# Dew point in a summer wall Zone 4A

| Posted in General Questions on

Hi,

I’m doing a chilled water system. According to this e pipe heat loss calculator here, I can work out what the skin temperature of a pipe would be at various insulation thicknesses.

https://tools.uponorpro.com/calculator/

According to this thing, if it’s 80 degrees ambient, and the chilled water is 45 degrees, then the jacket/skin temperature will be:

71.2 with 1/2″ inch insulation
75.6 with 1″ inch insulation
77.3 with 1.5″ inch insulation

This piping will be inside walls of the house. My question is, what could the dewpoint possibly be, so I can select the appropriate insulation thickness.

Could the dewpoint be higher than outdoor air dewpoints? Will it likely be lower?

The reason I am asking is I am using the uponor preinsulated pipe and I want to avoid buying more insulation than I need, since this stuff is extremely expensive.

I was planning to go 1″ but if I don’t need it, and 1/2″ will suffice, i’d like to understand that.

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### Replies

1. | | #1

This is what weatherspark has to say about humidity in my area, on the muggiest day of the year.

https://weatherspark.com/d/24616/7/31/Average-Weather-on-July-31-in-New-Rochelle-New-York-United-States#Sections-Humidity

Which suggest 1" insulation will keep the pipe above the _outdoor_ dewpoint on the hottest day of the year.

It seems like if dewpoints inside the house were naturally lower than exterior dewpoints than I could easily get away with 1/2" insulation.

2. | | #2

Interior dew point shouldn't go to 71.2F - your dehumidifier should ensure this.

On the other hand, inside a windward exterior wall with wet siding and solar vapor drive - who knows? You can get condensation even with no pipe. Routing in interior walls would be safer with 1/2" being fine (except for any gaps in it). Would spray foam be a viable alternative?

Pipe size depends on delta-T, pressure and the BTU you need to move.

3. | | #3

Typical worst-case dew points in Westchester are around 70-75F, with about 5 days' worth in that range. Assuming this chilled water system is for AC and/or dehum., it's highly unlikely indoor dew point will be anywhere near that - 60ish, worst case, for a properly functioning system keeping you comfortable. Unless you leave the AC/dehum off for a while in summer. Even then, it typically won't be any worse than outdoor dew point unless you have a major ventilation problem and/or indoor water/moisture source.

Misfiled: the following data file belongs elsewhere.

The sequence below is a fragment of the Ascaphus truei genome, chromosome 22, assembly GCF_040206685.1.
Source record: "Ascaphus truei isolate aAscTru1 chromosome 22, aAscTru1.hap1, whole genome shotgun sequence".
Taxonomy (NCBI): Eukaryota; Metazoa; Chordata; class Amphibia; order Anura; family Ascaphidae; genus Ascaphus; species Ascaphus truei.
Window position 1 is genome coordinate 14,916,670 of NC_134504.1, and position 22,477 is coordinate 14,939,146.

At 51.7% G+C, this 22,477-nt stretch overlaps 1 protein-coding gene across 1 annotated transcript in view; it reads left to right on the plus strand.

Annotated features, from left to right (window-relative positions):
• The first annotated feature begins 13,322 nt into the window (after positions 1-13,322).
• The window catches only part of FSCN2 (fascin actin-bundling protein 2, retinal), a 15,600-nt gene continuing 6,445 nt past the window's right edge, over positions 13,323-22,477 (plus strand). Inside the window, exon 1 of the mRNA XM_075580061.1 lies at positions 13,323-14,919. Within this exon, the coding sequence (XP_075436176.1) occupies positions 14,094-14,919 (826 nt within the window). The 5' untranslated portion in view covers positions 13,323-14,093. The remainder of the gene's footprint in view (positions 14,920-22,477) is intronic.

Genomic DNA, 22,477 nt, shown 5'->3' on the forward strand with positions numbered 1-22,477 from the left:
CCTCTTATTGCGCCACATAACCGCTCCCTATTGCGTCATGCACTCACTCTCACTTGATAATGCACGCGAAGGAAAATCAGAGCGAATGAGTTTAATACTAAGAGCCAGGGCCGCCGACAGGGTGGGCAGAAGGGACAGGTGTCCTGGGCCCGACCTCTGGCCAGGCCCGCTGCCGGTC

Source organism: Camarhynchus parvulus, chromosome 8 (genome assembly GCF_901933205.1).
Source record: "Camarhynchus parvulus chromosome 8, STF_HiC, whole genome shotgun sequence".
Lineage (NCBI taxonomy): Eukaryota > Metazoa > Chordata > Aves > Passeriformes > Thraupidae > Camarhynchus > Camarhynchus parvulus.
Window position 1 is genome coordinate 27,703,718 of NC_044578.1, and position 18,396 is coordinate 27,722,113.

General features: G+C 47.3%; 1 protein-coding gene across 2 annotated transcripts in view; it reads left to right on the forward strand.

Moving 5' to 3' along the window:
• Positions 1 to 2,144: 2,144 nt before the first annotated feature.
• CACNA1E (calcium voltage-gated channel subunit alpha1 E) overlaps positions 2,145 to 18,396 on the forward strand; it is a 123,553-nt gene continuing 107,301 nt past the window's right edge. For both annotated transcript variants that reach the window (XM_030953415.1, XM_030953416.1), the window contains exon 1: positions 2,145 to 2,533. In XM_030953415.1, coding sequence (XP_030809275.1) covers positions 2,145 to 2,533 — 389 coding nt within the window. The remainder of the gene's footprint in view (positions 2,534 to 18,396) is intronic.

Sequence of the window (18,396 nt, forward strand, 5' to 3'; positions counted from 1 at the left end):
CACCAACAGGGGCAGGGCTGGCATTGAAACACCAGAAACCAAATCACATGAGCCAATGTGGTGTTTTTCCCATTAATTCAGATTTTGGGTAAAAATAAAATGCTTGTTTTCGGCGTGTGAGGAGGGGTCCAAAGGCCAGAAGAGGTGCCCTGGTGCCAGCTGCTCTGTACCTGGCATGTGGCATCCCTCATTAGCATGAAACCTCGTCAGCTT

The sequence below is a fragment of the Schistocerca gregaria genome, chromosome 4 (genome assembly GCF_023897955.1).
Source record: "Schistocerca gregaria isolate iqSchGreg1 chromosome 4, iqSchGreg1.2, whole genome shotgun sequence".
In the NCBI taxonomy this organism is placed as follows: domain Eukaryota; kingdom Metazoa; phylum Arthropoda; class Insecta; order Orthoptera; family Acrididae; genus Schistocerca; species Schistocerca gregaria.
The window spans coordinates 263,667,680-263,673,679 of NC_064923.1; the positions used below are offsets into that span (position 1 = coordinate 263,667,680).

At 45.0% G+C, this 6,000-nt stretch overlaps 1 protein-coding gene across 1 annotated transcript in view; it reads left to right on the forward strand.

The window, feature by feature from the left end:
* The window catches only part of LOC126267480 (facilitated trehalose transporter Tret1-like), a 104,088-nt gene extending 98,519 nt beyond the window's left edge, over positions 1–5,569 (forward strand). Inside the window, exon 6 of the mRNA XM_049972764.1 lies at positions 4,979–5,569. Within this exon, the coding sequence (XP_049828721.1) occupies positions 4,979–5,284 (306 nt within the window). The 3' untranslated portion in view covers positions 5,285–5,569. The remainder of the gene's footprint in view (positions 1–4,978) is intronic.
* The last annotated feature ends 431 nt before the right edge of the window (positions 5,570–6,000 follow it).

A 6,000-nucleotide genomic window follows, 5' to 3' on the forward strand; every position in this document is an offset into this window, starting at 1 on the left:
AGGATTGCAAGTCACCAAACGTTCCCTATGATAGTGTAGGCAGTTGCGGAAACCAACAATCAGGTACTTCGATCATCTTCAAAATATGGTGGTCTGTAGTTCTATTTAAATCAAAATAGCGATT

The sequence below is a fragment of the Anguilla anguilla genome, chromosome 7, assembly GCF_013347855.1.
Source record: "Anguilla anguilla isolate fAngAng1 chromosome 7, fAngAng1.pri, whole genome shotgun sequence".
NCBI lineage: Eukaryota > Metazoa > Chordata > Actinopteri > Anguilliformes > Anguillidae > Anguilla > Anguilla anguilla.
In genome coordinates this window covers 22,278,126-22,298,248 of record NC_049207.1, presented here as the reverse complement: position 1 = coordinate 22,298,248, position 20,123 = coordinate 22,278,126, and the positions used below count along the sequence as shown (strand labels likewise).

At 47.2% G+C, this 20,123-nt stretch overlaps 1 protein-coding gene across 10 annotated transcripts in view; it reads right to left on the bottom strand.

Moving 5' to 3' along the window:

4. | | #4

Thanks.

Of course the thing I am installing is the air conditioner.

The wall in question is quasi-interior: I've made this little ascii diagram to illustrate whats going on:
-----------
interior plaster wall | pipe | <- pipe chaise is ~6" wide.
vvvv. | chaise |
---------------------------------------------| here |
| 2 x 4 | exterior wall | studs 16" O.C. |
======================================
OUTSIDE OF NORTH SIDE OF BUILDING

The distance (inside the chaise) from the pipe to the wall is 3'. So it's not exactly "against" the exterior wall, but it is inside it's air space.

Uponor sells preinsulated pex with the insulation bonded to the pipe (so no gaps!). This means when drilling holes you have to accomodate for the jacket of the insulation. So a 3/4" ID pipe, with 7/8 OD, plus 1/2" of insulation means a 2" hole. 1" of insulation is a 3" hole. And I need two of them.

So from what you guys are saying if we assume inside wall dewpoint == exterior dewpoint then likely 1" of insulation is necessary, if inside wall dewpoint < exterior dewpoint by a at least 4 degrees then I can get away with 1/2" insulation always.

So whats the consensus opinion on this?

5. Expert Member
| | #5

The temperature you are running at pretty close to mini split liquid line temperature. Most pre-insulated line sets will have 3/8" of insulation on it and I've never had issue with them sweating either outside or inside. Any exposed line though makes a mess, so make sure you insulate and air seal well near the ends/valves/manifolds/pumps.

Running pre-insulated lines through interior walls is a pain, drill as big of a hole (even better notch if non load bearing) as you can. It is very easy to damage the insulation when puling through studs.

6. | | #6

Thanks Akos.

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